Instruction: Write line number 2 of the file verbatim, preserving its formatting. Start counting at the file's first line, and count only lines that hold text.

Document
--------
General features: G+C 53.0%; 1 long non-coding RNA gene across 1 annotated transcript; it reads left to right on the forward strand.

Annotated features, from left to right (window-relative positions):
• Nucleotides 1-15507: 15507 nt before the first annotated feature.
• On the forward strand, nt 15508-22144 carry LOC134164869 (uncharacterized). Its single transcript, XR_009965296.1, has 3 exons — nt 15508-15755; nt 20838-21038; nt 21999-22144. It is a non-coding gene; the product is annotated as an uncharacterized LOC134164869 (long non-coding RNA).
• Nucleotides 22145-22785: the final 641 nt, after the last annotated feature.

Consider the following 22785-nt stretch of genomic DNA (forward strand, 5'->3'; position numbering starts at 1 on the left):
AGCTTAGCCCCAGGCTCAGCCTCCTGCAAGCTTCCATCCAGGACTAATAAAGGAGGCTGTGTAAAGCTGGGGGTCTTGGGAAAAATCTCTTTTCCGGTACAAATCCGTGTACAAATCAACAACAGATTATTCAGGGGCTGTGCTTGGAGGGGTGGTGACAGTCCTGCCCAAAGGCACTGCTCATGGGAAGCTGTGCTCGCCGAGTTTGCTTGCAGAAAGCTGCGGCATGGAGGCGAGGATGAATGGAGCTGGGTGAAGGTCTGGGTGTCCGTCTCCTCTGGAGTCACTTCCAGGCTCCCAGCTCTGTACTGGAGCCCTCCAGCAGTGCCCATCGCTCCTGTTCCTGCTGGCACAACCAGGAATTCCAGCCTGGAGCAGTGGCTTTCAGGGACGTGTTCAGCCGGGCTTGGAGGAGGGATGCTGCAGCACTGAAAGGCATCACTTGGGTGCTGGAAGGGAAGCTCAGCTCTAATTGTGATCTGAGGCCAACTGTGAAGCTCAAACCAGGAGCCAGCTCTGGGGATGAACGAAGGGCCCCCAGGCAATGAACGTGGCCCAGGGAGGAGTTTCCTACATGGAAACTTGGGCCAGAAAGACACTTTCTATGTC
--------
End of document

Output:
Annotated features, from left to right (window-relative positions):